The Secret Life of Walter Mitty: It's an introverted underdog story about a guy who has a midlife crisis which stirs him up to follow his dreams, and his subsequent adventures which finally become more exciting than his daydreams about life. Highlights: You can literally see the vigor and life be breathed back into Mitty, played by Ben Stiller, who emerges from the end of the movie, glowing and transformed from a zombie-like office prisoner. Sean Penn is also delightful as the elusive photographer Mitty must trek the globe to find. Based on a short story. Advice? Rent it for a date night.
Frozen: Disney has a bad habit of disappointing me on an existential level. Frozen was another let down. The music was lackluster, even with Idina Menzel, Kristen Bell and Jonathan Groff. Yes, I understand that you are systematically reinvigorating the outdated parts of your theme parks (The Muppets, Pirates of the Caribbean, Norway in Epcot) but this movie is still frustrating. I appreciated "the message" at the end of the story which saves the day, but it was a long, tired journey to get there. Also, the costumes were ridiculous. (See photo left.) Why can't our ice princesses be decked out in Patagonia or North Face for once? I'm tired of all of these harsh climate ridiculous outfits (Jasmine, Elsa & Anna, Ariel, etc…) can we be more practical, please? Disney purists are vetoing my future movie reviews as a result of this post; don't get me wrong, the movie was fun, and probably spectacular in 3-D, but I'm still looking for a bit more for my future daughters/nieces to appreciate. Highlights: Beautiful ice and snow animations recycled (as the originally canned 'ice' setting from Brave) great for the holiday season. Advice? See it in 3-D, or rent it.
The Hobbit 2: The Desolation of Smaug. If I could emit obscenities in public without being a bad role model for the younger generation, I might waste them on this film, which was a complete mockery of the genre, and a desecration of the Tolkien text. Admitting that the original Tolkien text was more of a bedtime story than a 3-movie battle pic, is committing heresy in Middle Earth, but someone must do it. I laughed through the entire first scene, and enjoyed fellow moviegoers' bafflement at the strange and alien scene playing out, a back story, which would lead us in a new direction for this film, which literally needed to provide a plot reference point. Cue two hours of "the only path before us is the most treacherous one but we must take it anyways." I laughed again when Gandalf abandoned his comrades right before that path, as I would have done, before entering a forest of the worst gargantuan spider infestation you could imagine. Sorry, Ron, the path never "follows the butterflies." Fast forward two hours and the third hour takes you to meet Smaug, the most beautiful, terrifying and fun dragon we've met since Draco in Dragonheart. As Smaug, Benedict Cumberbatch emits dark baritone phrases reminiscent of his Khan (Star Trek: Into Darkness) character, and here we finally have something interesting to watch. (Since up to this point, I've only enjoyed the inserted scenes with the new *girl* character, Tauriel. For those of you who didn't know, she was added by filmmakers because Tolkien doesn't have any female characters in this book. Even so, Evangeline Lily's character (Tauriel) is the seventeenth billed cast member. Ouch. So much for the Bechdel test!) The movie ends with a cliffhanger which is annoying, because by this point I wanted to see everything burn. Also, this movie has an 8.3/10 rating on IMDB which just goes to show me that Hollywood can buy reviews by adding Michael Bay style effects. Great effects, horrible story. End rant. Highlights: A dragon. The Freeman-Cumberbatch reunion. Orlando Bloom as a young(er) Legolas who is apparently almost mute at this point in his immortality. Advice? Rent it, fast forward until you see a dragon, watch, cry into your pillow at the desecration of a much beloved story.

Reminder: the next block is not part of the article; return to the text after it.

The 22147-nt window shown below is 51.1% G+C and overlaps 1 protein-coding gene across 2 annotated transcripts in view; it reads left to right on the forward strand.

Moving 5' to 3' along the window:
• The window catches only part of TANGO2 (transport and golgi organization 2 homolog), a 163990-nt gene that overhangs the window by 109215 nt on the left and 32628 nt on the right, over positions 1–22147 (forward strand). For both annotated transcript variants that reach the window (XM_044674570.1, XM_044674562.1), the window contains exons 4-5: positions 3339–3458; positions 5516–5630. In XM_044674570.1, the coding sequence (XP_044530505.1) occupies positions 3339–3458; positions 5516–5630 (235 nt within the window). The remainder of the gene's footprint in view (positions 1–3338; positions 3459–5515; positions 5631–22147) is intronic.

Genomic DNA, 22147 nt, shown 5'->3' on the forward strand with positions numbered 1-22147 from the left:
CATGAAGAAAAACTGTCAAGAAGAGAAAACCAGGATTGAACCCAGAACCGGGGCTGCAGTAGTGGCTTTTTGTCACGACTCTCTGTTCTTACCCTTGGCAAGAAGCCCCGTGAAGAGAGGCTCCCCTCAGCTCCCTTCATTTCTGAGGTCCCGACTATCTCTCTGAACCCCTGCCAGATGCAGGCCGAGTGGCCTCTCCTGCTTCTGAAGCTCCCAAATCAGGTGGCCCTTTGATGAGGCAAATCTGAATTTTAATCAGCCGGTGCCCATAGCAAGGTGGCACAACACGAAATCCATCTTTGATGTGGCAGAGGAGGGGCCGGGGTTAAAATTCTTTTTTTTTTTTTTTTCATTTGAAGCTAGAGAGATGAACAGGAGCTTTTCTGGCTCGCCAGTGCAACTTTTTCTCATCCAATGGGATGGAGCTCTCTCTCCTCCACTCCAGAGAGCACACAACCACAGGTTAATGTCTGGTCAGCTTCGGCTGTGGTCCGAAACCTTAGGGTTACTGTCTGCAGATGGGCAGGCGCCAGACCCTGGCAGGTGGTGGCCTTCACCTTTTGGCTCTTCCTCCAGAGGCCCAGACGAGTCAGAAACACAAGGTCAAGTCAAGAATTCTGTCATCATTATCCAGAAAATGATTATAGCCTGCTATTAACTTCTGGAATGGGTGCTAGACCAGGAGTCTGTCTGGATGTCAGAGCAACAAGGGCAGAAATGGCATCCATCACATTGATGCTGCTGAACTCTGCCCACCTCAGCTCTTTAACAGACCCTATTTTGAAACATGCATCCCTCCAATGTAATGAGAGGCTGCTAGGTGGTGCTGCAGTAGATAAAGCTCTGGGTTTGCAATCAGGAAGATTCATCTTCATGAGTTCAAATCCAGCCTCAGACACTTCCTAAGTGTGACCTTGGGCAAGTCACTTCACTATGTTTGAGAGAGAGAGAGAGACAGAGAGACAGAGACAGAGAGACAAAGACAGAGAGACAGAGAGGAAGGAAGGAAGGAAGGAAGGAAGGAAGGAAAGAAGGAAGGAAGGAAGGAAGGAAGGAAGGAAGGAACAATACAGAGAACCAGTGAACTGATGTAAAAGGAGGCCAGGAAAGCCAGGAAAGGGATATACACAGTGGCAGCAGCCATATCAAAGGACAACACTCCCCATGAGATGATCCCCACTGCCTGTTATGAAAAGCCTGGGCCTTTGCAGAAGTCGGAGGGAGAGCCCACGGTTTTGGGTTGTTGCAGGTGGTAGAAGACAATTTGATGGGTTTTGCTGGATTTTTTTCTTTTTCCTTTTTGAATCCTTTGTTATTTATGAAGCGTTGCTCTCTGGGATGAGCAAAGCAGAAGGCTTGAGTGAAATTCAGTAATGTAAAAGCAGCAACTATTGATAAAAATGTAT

Thor 2: The Dark World. I am thrilled that this movie was awesome, because, let's face it, the first movie was a little bit ridiculous...in a good way which I saluted Marvel for, even as my own friends laughed at me. I actually saw this slaphappy sequel twice, and it was fun and enjoyable both times; due mainly in part to witty dialogue, acting performances and and precise punchlines (Kat Dennings, Tom Hiddleston, Stellan Skarsgård) which entertained us through the ominous and certain terrifying onslaught of an alien fueled armageddon. The story was brilliant, concocted by the best science fiction writers, seamlessly mixing fake science (gravitational fields that can be messed up by planetary alignments